|Richard Simpson||24/09/2021 22:25:10|
805 forum posts
Mark, If it is a model of a real vessel then you can work out the scale by proportion of the real length to the model length. If it is a purely hypothetical vessel then your best bet is to measure the height of a doorway and buy figures that will look appropriate with that.
As you say quite rightly the most important aspect is that it looks right.
|Mark Green 1||25/09/2021 21:09:03|
|8 forum posts|
It is completely hypothetical. Was an old scratch built push tug. But the original superstructure had a door that was only about shoulder height of the figures on the deck. So rebuilding the superstructure so it looks more into scale and by making bigger it has been helpful as can increase opening through the deck.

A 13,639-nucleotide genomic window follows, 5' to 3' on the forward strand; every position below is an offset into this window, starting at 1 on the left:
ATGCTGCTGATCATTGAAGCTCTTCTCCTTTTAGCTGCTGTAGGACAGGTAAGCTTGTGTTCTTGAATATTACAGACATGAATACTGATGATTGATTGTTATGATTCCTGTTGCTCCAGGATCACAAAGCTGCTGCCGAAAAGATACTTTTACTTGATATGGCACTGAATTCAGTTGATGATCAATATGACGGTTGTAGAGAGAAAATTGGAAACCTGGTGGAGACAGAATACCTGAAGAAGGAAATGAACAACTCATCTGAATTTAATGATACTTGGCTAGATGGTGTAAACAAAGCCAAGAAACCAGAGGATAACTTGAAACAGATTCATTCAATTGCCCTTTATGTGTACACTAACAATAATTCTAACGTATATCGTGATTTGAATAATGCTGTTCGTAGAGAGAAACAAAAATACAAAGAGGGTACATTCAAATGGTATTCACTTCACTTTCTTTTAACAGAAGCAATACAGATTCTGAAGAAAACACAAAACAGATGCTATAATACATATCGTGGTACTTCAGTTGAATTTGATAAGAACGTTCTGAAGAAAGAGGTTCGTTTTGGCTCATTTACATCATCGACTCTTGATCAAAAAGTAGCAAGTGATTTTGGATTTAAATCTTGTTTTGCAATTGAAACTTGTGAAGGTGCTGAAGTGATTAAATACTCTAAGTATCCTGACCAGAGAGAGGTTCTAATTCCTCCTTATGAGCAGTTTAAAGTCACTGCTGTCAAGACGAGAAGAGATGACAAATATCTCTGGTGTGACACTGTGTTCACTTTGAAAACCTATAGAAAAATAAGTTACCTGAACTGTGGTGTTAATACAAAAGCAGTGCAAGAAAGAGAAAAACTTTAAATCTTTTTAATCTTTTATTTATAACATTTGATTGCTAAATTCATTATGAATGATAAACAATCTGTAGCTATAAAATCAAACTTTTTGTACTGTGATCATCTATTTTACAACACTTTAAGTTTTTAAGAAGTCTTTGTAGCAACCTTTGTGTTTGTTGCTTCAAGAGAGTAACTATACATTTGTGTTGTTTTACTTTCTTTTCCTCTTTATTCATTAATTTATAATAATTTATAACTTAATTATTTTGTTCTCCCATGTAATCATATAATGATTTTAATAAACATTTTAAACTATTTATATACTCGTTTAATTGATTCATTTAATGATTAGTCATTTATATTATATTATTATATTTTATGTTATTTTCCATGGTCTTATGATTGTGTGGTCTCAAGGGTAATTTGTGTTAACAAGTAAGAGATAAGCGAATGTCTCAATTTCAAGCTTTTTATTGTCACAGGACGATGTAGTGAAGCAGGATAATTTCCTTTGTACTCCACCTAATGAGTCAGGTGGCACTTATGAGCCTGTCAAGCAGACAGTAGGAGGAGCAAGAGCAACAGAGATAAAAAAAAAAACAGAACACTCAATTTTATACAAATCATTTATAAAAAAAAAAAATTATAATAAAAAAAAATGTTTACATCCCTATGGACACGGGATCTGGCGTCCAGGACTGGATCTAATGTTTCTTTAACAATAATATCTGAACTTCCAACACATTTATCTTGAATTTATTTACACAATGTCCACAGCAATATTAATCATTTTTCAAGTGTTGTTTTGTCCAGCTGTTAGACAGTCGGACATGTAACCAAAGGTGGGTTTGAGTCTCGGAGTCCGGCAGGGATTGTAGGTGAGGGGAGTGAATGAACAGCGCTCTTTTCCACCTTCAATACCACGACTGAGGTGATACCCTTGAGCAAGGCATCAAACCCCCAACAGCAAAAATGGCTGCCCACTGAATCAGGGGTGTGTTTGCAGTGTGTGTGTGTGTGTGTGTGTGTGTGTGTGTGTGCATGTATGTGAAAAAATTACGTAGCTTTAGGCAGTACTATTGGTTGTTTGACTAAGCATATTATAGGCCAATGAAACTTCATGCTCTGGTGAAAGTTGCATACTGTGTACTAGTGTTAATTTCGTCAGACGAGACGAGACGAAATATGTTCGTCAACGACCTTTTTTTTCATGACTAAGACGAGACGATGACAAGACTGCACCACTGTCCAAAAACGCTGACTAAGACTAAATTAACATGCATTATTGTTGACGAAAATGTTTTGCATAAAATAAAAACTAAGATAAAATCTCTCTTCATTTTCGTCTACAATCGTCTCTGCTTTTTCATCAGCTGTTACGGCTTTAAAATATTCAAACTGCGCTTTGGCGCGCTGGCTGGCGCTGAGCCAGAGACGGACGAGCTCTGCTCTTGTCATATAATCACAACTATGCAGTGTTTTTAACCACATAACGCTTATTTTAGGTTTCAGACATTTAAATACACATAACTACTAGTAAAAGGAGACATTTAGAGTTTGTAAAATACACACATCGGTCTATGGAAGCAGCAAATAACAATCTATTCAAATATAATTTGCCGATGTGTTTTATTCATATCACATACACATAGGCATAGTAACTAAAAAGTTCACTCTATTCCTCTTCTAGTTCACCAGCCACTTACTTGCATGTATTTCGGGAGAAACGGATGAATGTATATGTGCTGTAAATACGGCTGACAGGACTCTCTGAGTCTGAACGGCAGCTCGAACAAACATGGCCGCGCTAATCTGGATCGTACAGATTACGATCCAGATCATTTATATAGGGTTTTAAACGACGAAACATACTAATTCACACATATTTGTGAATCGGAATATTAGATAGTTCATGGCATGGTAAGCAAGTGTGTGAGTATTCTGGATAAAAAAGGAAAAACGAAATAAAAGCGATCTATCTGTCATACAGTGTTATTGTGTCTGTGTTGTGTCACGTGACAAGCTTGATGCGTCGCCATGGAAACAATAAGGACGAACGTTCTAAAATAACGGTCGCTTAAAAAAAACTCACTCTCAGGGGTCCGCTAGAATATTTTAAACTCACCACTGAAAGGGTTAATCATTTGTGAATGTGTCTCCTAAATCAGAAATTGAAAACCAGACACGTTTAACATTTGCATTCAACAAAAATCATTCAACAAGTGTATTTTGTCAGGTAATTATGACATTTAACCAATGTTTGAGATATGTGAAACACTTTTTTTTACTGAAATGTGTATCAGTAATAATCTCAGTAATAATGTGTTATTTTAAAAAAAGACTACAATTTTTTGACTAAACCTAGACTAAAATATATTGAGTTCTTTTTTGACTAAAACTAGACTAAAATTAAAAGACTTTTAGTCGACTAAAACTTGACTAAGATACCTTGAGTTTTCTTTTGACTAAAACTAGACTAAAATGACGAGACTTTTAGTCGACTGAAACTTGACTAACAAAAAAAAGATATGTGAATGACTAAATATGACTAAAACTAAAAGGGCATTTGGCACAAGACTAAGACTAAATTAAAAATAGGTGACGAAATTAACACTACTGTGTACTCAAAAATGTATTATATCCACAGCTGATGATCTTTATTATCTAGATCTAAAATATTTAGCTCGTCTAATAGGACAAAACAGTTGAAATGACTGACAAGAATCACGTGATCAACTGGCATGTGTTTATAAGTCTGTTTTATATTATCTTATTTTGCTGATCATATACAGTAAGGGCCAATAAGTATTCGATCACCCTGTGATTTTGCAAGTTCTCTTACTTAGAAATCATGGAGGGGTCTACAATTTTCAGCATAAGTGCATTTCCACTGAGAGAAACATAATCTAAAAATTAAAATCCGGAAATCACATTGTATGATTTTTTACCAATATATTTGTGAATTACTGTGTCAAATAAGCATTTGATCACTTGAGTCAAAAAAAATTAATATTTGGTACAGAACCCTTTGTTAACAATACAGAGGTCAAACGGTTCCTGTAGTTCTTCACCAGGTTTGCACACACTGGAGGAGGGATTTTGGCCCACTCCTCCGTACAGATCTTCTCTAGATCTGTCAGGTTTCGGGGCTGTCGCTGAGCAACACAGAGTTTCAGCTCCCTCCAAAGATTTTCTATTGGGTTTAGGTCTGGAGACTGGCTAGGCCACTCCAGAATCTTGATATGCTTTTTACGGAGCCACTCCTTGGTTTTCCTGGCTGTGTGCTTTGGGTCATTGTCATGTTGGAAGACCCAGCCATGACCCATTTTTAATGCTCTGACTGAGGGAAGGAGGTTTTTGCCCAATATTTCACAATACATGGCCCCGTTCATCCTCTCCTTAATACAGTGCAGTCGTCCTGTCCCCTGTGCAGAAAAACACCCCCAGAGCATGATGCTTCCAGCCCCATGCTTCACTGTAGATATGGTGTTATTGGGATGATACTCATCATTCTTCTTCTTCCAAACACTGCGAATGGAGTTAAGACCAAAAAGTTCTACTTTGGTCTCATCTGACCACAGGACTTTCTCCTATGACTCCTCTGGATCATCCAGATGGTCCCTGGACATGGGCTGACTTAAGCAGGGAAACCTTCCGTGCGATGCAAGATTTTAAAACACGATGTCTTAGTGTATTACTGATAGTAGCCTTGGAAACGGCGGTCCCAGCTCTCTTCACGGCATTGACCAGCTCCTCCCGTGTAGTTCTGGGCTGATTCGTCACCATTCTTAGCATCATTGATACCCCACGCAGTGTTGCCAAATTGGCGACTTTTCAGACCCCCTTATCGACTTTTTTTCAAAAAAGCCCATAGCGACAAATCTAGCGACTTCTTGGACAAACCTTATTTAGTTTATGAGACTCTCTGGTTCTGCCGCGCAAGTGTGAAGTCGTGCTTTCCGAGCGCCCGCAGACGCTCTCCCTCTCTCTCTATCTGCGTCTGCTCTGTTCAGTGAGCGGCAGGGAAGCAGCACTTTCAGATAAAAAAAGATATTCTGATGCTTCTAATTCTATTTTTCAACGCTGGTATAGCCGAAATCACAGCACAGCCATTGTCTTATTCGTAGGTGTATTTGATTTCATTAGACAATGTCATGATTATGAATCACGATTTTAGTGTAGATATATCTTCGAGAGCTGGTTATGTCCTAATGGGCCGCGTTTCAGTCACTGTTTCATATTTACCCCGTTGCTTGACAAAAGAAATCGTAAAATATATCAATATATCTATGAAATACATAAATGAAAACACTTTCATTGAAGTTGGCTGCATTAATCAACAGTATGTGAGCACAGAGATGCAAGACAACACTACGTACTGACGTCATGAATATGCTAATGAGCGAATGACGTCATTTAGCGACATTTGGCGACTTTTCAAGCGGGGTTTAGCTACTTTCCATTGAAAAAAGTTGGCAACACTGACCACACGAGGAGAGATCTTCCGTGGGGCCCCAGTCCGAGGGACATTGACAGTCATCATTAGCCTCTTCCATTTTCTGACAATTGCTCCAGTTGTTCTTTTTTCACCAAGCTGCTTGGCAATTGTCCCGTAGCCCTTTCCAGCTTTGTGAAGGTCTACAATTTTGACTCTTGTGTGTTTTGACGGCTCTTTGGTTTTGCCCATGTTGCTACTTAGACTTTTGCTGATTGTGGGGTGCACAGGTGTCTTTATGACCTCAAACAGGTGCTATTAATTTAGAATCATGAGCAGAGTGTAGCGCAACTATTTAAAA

|Malcolm Frary||26/09/2021 09:01:27|
|1043 forum posts|
Another check is the height of railings. These should come about half way up any figures. Doorways on work boats are not always a reliable guide.
|Richard Simpson||26/09/2021 12:21:09|
805 forum posts
I don't think anything is guaranteed, you only have your own common sense to fall back on. I was looking at a lovely scratch built model only a couple of days ago where the handrails were taller than the lifeboats. You may have to consider a number of things and compromise.
|ashley needham||26/09/2021 15:47:21|
7433 forum posts
Richard is of course right in that the figures have to look right, but a bit of cheating can even things up. LIKE putting figures next to something they ARE in scale with, and keeping them away from (for instance) doors if the figures were either a bit tall, or short for the doors.
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